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Title: Revealing the former bed of Thwaites Glacier using sea-floor bathymetry: implications for warm-water routing and bed controls on ice flow and buttressing
Abstract. The geometry of the sea floor immediately beyondAntarctica's marine-terminating glaciers is a fundamental control onwarm-water routing, but it also describes former topographic pinning pointsthat have been important for ice-shelf buttressing. Unfortunately, thisinformation is often lacking due to the inaccessibility of these areas forsurvey, leading to modelled or interpolated bathymetries being used asboundary conditions in numerical modelling simulations. At Thwaites Glacier(TG) this critical data gap was addressed in 2019 during the first cruise ofthe International Thwaites Glacier Collaboration (ITGC) project. We present more than 2000 km2 of new multibeamecho-sounder (MBES) data acquired in exceptional sea-ice conditionsimmediately offshore TG, and we update existing bathymetric compilations.The cross-sectional areas of sea-floor troughs are under-predicted by up to40 % or are not resolved at all where MBES data are missing, suggesting thatcalculations of trough capacity, and thus oceanic heat flux, may besignificantly underestimated. Spatial variations in the morphology oftopographic highs, known to be former pinning points for the floating iceshelf of TG, indicate differences in bed composition that are supported bylandform evidence. We discuss links to ice dynamics for an overriding icemass including a potential positive feedback mechanism where erosion ofsoft erodible highs may lead to ice-shelf ungrounding even with littleor no ice thinning. Analyses of more » bed roughnesses and basal drag contributionsshow that the sea-floor bathymetry in front of TG is an analogue for extantbed areas. Ice flow over the sea-floor troughs and ridges would have beenaffected by similarly high basal drag to that acting at the grounding zonetoday. We conclude that more can certainly be gleaned from these 3Dbathymetric datasets regarding the likely spatial variability of bedroughness and bed composition types underneath TG. This work also addressesthe requirements of recent numerical ice-sheet and ocean modelling studiesthat have recognised the need for accurate and high-resolution bathymetry todetermine warm-water routing to the grounding zone and, ultimately, forpredicting glacier retreat behaviour. « less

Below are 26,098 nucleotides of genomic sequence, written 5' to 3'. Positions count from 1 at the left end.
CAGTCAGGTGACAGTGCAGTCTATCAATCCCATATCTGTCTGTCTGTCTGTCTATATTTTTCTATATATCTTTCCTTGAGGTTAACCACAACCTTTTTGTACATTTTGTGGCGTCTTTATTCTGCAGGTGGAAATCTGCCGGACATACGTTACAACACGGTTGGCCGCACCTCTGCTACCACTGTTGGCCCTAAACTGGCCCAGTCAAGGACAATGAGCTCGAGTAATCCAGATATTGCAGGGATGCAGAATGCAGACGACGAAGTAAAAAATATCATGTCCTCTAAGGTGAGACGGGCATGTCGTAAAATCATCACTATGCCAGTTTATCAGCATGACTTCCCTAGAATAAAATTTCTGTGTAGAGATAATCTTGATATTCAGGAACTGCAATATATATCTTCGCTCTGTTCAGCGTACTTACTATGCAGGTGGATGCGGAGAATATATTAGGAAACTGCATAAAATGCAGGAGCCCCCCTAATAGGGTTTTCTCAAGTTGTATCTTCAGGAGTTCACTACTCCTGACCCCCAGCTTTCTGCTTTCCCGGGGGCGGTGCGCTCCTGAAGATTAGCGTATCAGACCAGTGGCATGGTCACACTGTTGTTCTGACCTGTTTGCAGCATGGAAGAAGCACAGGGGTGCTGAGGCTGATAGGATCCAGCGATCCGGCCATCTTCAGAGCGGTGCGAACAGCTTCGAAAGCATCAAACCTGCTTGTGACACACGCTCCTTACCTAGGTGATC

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Award ID(s):
Publication Date:
Journal Name:
The Cryosphere
Page Range or eLocation-ID:
2883 to 2908
Sponsoring Org:
National Science Foundation
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  2. Abstract

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